Novellas in November: Short Nonfiction

Novellas in November is hosted by Cathy and Rebecca. This week the theme is short nonfiction and these are some I’ve read in previous years.
  1. Alive, Alive Oh and Other Things That Matter by Diana Athill (21 December 1917 – 23 January 2019). She was a British literary editor, novelist and memoirist who worked with some of the greatest writers of the 20th century at the London-based publishing company Andre Deutsch Ltd. This book contains her memories, thoughts and reflections on her life as she approached her 100th year, covering events from her childhood in the 1920s and 1930s, her post-war life, visits to Florence, and in the Club Mediterranee in Corfu in the 1950s, and the friends and lovers she has known upto 2009 when she moved into a home. The chapters follow on chronologically but are unconnected except for the fact that they demonstrate her love of life. And it is this love of life that is evident in her writing that makes it such a remarkable book. I loved it.
  2. Ink in the Blood: A Hospital Diary by Hilary Mantel, another short memoir. I read this in 2011 after Hilary Mantel’s talk at the Borders Book Festival at Melrose had been cancelled in the previous summer.  She had to cancel that because she wasn’t well – I didn’t know just how ill she was. Ink in the Blood reveals all – how she had surgery to remove an intestinal obstruction that ended up in a marathon operation, followed by intense pain, nightmares and hallucinations. Illness she found knocks down our defences, revealing things we should never see, needing moment by moment concentration on breathing, on not being sick and being dependent on others for your well-being. Writing was Hilary Mantel’s lifeline – it was the ink, as she wrote in her diary, that reassured her she was alive.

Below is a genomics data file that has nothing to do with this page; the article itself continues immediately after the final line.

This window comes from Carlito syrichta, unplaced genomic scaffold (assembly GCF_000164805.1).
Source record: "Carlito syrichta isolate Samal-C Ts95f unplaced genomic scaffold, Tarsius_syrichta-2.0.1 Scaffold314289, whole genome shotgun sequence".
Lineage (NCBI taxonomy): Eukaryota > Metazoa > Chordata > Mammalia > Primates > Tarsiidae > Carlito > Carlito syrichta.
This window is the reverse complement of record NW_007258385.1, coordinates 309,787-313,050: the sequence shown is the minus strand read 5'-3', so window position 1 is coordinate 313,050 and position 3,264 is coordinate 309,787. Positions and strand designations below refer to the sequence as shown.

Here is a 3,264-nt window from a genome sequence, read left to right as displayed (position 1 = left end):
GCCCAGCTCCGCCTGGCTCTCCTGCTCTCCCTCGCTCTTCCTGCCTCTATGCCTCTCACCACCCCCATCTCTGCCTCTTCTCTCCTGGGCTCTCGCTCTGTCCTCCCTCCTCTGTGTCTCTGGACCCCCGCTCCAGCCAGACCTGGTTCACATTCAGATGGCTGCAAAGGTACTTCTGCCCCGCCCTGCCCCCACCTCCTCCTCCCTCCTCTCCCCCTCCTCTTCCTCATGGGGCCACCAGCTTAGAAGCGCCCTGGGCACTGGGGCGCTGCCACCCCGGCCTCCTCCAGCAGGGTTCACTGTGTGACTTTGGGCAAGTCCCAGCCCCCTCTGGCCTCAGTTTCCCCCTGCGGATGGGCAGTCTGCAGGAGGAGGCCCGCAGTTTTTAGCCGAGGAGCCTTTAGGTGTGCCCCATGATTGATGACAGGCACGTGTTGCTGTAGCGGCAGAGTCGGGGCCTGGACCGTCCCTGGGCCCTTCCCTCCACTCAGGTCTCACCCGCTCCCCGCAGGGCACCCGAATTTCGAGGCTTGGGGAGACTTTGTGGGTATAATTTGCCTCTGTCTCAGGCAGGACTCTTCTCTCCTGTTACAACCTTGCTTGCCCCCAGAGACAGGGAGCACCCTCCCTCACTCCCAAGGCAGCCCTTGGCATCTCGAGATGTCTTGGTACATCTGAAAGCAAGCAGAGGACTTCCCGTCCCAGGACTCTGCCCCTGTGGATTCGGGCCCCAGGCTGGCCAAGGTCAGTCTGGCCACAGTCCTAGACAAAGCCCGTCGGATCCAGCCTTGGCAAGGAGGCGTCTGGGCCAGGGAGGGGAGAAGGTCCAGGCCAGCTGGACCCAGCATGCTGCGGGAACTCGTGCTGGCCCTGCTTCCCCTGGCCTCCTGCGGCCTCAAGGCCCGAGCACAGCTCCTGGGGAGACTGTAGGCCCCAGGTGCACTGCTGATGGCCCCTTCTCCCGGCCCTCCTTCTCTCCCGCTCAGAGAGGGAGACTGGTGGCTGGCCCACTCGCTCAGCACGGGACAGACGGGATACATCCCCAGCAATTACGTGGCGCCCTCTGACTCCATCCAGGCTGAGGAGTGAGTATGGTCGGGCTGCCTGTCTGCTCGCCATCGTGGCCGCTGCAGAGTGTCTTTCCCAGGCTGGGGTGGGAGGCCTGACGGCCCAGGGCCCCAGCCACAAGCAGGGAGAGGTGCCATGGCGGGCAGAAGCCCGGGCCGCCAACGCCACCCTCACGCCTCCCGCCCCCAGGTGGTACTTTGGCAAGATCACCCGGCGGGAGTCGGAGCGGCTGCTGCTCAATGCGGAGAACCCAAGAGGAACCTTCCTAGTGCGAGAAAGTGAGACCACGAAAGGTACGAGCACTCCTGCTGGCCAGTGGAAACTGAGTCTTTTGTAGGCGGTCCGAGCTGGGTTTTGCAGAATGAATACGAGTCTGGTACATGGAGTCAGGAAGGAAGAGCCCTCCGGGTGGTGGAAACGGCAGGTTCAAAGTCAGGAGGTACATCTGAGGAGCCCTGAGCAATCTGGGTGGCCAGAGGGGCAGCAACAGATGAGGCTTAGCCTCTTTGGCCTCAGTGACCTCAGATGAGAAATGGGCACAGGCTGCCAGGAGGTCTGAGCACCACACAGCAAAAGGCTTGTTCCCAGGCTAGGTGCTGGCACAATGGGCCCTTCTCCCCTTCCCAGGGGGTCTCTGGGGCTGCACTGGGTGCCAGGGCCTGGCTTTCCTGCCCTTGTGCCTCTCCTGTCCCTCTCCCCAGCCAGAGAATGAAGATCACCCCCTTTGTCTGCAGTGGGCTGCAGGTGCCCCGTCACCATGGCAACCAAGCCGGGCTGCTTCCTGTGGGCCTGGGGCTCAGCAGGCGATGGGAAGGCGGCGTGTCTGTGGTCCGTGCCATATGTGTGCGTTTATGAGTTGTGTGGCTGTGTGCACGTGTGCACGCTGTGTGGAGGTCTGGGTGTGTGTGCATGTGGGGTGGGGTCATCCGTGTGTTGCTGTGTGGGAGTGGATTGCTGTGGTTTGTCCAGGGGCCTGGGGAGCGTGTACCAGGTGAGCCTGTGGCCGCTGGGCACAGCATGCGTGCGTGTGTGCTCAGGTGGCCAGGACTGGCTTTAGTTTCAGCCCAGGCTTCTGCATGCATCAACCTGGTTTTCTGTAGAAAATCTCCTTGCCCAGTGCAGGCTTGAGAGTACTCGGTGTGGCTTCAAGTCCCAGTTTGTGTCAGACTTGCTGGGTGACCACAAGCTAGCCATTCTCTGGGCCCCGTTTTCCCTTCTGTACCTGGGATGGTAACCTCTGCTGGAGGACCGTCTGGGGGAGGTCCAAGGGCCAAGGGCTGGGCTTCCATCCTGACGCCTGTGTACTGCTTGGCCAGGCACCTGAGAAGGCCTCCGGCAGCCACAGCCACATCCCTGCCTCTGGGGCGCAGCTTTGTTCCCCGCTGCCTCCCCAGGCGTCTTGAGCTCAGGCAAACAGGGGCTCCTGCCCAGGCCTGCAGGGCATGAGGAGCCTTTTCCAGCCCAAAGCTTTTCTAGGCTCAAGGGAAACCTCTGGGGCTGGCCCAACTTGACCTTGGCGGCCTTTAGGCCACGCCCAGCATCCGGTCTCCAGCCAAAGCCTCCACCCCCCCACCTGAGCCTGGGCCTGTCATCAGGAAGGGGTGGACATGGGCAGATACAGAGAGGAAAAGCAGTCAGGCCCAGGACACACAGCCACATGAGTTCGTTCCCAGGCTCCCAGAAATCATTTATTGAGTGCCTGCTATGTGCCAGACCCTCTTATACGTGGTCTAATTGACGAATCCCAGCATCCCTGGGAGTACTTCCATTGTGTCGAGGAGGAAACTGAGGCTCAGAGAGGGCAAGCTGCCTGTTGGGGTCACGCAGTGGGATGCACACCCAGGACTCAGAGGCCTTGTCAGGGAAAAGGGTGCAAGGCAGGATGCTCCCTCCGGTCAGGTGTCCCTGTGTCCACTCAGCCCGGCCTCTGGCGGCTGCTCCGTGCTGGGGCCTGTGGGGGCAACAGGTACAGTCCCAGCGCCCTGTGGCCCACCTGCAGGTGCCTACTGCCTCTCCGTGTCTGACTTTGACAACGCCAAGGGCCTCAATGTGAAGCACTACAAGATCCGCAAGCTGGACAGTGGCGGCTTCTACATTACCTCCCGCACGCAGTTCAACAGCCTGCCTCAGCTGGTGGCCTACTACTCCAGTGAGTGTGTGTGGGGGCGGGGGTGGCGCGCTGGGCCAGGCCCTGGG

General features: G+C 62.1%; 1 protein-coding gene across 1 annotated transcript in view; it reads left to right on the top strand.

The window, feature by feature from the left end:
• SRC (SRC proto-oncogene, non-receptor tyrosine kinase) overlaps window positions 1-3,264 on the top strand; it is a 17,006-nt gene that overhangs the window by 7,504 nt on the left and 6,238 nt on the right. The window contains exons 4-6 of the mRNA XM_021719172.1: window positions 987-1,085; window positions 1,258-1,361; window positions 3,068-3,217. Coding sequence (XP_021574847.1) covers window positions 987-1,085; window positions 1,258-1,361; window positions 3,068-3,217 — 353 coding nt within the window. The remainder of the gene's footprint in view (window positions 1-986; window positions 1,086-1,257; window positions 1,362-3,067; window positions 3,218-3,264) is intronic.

3. James Herriot’s Cat Stories is a collection of ten stories clearly demonstrating his love of cats. In the introduction James writes that cats were one of the main reasons he chose a career as a vet. They have always played a large part in his life and and when he retired they were still there ‘lightening’ his days. This is a short book of 158 pages with illustrations by by Lesley Holmes.

I’ve recently read Breathtaking by Rachel Clarke and I’ll post a review later.

5 thoughts on “Novellas in November: Short Nonfiction

  1. I’ve always loved James Herriot’s work, Margaret, so it was a real treat to see that here. And the Mantel sounds really powerful – I had no idea, either, that she was so ill. The Athill sounds like a fascinating chronicle, as much about the times as about her life. You’ve really got some excellent choices here.

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  2. I love Diana Athill — I’ve read all her books and would like to reread some of the autobiographies. I am familiar with one of Mantel’s memoirs about illness, but this is a new one for me. And the Herriot stories are a must for any animal lover. Thanks for participating in nonfiction week!

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